We're in the early phase of developing a new green media company called GreenShifters and we're looking at what can we deliver in a few minutes each day that is informative, entertaining, and effective at helping people make green shifts. Our goal is to empower positive green choices in five minutes or less, harnessing high production media and solutions that have been streamlined, vetted, and made remarkably easy to participate in, as well as bundling multiple solutions together in a membership program. For example, offsetting one's personal carbon is a way to reduce our contribution to global warming but it often takes time to research, calculate, and register. What if it took less than a minute to sign up for an average American's carbon offset (at a group discount) and it was charged automatically every month? Simple. This monthly "green fee" then contributes to the development of a carbon offset market that can encourage more green entrepreneurship.
3rdWhale and Creative Citizen are working together to make green fully mobile and far more accessible. Their goal is for anyone with a smart phone to have fingertip access to a full database of green businesses, restaurants, events, products, and solutions they can engage in their immediate vicinity. This will help shift green from something that requires extra work to something that is woven effortlessly into our daily lives. As the delivery technology gets better and the database of information more extensive, companies that can compete on their green credentials will be rewarded with far more business, creating a virtuous cycle. This also makes conservatives happier because it allows the market to drive solutions and innovations rather than focusing heavily on top-down governmental regulation.
Scott Badenoch, the CEO of Creative Citizen, is firmly committed to "radical collaboration." This stance goes beyond the usual competitive mindset of business to allow an accelerated evolution of new ideas and novel combinations. While it may seem opposed to the more proprietary mentality of intellectual property, competitive positioning, and branding, it's proving to be a great business model for companies such as Twitter, whose open API has allowed hundreds of innovative services to spring up around it and drive its success. The deeper truth of the green movement is that we live in an ecosystem and that our health is dependent on that ecosystem thriving. Radical collaboration is a stance that flows naturally from an ecosystem viewpoint. It doesn't waste energy. It begins with a deep understanding that we are all interconnected as allies to each other. When we do business (or create social movements or policies) with a commitment to radical collaboration, we can better liberate the full potential of green. Radical collaboration even means reaching across partisan divides, national boundaries, and industries -- always seeking the place of synergy and alignment that allows something better to emerge. As we learn to translate this idea into full practice, we'll have a far more effective and catalytic green movement.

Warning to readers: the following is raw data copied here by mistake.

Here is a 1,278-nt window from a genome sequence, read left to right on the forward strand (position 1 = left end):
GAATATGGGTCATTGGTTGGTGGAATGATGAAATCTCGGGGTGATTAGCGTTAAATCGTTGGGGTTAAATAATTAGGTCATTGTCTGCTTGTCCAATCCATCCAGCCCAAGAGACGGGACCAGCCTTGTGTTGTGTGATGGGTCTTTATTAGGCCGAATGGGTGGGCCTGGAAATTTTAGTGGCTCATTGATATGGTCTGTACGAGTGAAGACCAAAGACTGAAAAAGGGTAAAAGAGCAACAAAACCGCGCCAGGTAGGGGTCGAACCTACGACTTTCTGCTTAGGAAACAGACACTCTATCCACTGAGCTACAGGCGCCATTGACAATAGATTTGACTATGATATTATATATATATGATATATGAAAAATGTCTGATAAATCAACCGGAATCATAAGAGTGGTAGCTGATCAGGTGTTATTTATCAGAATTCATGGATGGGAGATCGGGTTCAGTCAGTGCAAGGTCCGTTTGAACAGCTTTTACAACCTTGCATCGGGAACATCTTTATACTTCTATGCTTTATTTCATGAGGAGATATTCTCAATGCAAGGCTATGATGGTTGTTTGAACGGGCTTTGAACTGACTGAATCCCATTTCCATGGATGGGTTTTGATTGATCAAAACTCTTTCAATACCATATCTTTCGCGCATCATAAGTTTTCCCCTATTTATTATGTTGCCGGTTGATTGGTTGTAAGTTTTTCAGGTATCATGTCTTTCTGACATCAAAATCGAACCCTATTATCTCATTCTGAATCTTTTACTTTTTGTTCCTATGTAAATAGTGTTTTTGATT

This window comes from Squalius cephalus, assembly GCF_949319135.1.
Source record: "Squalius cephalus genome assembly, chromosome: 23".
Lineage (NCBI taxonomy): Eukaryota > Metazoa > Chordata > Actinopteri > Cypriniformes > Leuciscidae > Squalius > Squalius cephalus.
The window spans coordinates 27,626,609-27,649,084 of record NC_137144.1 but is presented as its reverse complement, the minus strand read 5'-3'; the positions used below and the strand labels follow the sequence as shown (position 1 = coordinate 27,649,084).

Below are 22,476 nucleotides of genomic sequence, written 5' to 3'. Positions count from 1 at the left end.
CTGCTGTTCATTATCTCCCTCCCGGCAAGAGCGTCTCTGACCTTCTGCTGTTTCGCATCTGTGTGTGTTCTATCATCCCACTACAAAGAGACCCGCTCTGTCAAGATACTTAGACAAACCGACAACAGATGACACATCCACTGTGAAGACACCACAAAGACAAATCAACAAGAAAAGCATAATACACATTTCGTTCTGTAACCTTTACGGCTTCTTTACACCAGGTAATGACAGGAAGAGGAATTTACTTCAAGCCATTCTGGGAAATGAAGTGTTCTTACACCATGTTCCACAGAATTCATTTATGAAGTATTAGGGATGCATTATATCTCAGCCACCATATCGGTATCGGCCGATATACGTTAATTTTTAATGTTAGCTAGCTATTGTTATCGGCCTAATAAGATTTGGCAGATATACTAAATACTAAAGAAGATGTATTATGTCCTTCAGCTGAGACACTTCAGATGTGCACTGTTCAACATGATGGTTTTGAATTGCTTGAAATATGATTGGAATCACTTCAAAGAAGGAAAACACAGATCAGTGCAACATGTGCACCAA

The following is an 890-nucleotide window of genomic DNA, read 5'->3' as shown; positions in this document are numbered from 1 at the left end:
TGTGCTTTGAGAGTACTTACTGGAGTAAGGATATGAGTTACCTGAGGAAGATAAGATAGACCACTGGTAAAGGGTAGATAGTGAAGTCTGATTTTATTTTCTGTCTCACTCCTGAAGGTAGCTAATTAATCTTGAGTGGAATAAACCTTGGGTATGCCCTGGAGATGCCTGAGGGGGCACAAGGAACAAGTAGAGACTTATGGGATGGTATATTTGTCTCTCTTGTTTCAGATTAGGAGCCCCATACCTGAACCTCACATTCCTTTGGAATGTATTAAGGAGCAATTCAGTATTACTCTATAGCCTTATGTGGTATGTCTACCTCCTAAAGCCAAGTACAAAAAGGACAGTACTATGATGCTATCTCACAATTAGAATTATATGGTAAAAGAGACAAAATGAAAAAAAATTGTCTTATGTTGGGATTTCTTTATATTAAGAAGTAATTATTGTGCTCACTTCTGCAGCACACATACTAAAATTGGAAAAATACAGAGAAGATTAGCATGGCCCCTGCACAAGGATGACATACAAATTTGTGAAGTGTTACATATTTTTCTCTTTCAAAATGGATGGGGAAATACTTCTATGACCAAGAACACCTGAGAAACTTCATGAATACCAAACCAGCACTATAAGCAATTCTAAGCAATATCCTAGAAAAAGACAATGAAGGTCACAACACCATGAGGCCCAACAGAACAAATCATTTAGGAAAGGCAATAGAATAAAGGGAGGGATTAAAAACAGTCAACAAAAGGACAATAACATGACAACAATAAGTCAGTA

While that is far from a comprehensive list of what the next evolution of green entails, those six elements begin to point us in the right direction -- towards fully integrating green into our lives and value systems rather than seeing it as something separate we do. Now is the time to integrate green into our deepest beliefs, most cherished institutions and in every simple choice we make. It's a stance that marries inner wisdom and outer collaboration, with no parts (or people or movements) left behind. This paradigm shift can then fuel work that makes greenshifting fast, simple, fun, and profitable, all infused with a sense of reverence for this precious world we've been given.
P.S. On a similar note, take a look at the article, "10 Ways to Change the World Through Social Media." MaxGladwell, in an unprecedented collaboration, posted the article to 100 blogs all at once, including the Huffington Post.
Follow Stephen H. Dinan on Twitter: www.twitter.com/stephendinan